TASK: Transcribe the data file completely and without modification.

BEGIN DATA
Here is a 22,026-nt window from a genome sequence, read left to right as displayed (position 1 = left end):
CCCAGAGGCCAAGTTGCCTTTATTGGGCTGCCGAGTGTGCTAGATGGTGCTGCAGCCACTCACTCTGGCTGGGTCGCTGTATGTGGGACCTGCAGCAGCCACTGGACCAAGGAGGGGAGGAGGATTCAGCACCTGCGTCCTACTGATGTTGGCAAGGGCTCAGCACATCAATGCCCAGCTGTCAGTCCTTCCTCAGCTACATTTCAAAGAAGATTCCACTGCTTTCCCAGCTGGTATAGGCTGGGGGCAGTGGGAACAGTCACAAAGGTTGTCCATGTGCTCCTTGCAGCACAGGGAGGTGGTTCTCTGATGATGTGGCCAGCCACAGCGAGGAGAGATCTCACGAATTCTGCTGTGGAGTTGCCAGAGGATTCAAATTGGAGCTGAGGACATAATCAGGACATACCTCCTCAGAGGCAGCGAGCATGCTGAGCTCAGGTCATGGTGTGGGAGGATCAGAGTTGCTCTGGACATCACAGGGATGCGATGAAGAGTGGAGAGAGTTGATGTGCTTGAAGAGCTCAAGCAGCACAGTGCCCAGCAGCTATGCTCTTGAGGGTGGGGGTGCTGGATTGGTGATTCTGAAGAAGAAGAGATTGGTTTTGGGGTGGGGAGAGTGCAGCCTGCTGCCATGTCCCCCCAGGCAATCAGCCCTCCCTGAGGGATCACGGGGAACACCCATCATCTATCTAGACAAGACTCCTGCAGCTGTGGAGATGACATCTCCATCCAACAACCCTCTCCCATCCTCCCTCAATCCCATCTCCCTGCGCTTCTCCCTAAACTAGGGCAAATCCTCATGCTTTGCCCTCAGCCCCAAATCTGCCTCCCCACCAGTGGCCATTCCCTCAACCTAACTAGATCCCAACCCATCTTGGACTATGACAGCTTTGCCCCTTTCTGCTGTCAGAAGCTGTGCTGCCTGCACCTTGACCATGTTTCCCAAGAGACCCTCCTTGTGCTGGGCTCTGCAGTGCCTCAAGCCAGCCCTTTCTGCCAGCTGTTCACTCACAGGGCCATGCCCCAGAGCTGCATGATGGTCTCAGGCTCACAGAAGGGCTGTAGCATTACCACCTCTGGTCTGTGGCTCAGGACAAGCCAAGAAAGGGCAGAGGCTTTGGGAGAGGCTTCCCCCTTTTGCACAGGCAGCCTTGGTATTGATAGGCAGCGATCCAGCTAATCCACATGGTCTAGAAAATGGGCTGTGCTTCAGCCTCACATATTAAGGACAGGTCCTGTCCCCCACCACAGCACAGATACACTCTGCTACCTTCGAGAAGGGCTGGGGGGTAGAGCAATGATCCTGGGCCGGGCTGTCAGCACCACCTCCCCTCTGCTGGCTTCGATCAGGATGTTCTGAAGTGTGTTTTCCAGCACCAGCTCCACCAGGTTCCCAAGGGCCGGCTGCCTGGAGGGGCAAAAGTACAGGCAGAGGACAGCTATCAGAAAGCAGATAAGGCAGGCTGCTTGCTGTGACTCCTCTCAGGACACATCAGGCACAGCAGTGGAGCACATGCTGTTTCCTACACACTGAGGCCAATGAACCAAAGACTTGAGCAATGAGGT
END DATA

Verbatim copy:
Here is a 22,026-nt window from a genome sequence, read left to right as displayed (position 1 = left end):
CCCAGAGGCCAAGTTGCCTTTATTGGGCTGCCGAGTGTGCTAGATGGTGCTGCAGCCACTCACTCTGGCTGGGTCGCTGTATGTGGGACCTGCAGCAGCCACTGGACCAAGGAGGGGAGGAGGATTCAGCACCTGCGTCCTACTGATGTTGGCAAGGGCTCAGCACATCAATGCCCAGCTGTCAGTCCTTCCTCAGCTACATTTCAAAGAAGATTCCACTGCTTTCCCAGCTGGTATAGGCTGGGGGCAGTGGGAACAGTCACAAAGGTTGTCCATGTGCTCCTTGCAGCACAGGGAGGTGGTTCTCTGATGATGTGGCCAGCCACAGCGAGGAGAGATCTCACGAATTCTGCTGTGGAGTTGCCAGAGGATTCAAATTGGAGCTGAGGACATAATCAGGACATACCTCCTCAGAGGCAGCGAGCATGCTGAGCTCAGGTCATGGTGTGGGAGGATCAGAGTTGCTCTGGACATCACAGGGATGCGATGAAGAGTGGAGAGAGTTGATGTGCTTGAAGAGCTCAAGCAGCACAGTGCCCAGCAGCTATGCTCTTGAGGGTGGGGGTGCTGGATTGGTGATTCTGAAGAAGAAGAGATTGGTTTTGGGGTGGGGAGAGTGCAGCCTGCTGCCATGTCCCCCCAGGCAATCAGCCCTCCCTGAGGGATCACGGGGAACACCCATCATCTATCTAGACAAGACTCCTGCAGCTGTGGAGATGACATCTCCATCCAACAACCCTCTCCCATCCTCCCTCAATCCCATCTCCCTGCGCTTCTCCCTAAACTAGGGCAAATCCTCATGCTTTGCCCTCAGCCCCAAATCTGCCTCCCCACCAGTGGCCATTCCCTCAACCTAACTAGATCCCAACCCATCTTGGACTATGACAGCTTTGCCCCTTTCTGCTGTCAGAAGCTGTGCTGCCTGCACCTTGACCATGTTTCCCAAGAGACCCTCCTTGTGCTGGGCTCTGCAGTGCCTCAAGCCAGCCCTTTCTGCCAGCTGTTCACTCACAGGGCCATGCCCCAGAGCTGCATGATGGTCTCAGGCTCACAGAAGGGCTGTAGCATTACCACCTCTGGTCTGTGGCTCAGGACAAGCCAAGAAAGGGCAGAGGCTTTGGGAGAGGCTTCCCCCTTTTGCACAGGCAGCCTTGGTATTGATAGGCAGCGATCCAGCTAATCCACATGGTCTAGAAAATGGGCTGTGCTTCAGCCTCACATATTAAGGACAGGTCCTGTCCCCCACCACAGCACAGATACACTCTGCTACCTTCGAGAAGGGCTGGGGGGTAGAGCAATGATCCTGGGCCGGGCTGTCAGCACCACCTCCCCTCTGCTGGCTTCGATCAGGATGTTCTGAAGTGTGTTTTCCAGCACCAGCTCCACCAGGTTCCCAAGGGCCGGCTGCCTGGAGGGGCAAAAGTACAGGCAGAGGACAGCTATCAGAAAGCAGATAAGGCAGGCTGCTTGCTGTGACTCCTCTCAGGACACATCAGGCACAGCAGTGGAGCACATGCTGTTTCCTACACACTGAGGCCAATGAACCAAAGACTTGAGCAATGAGGT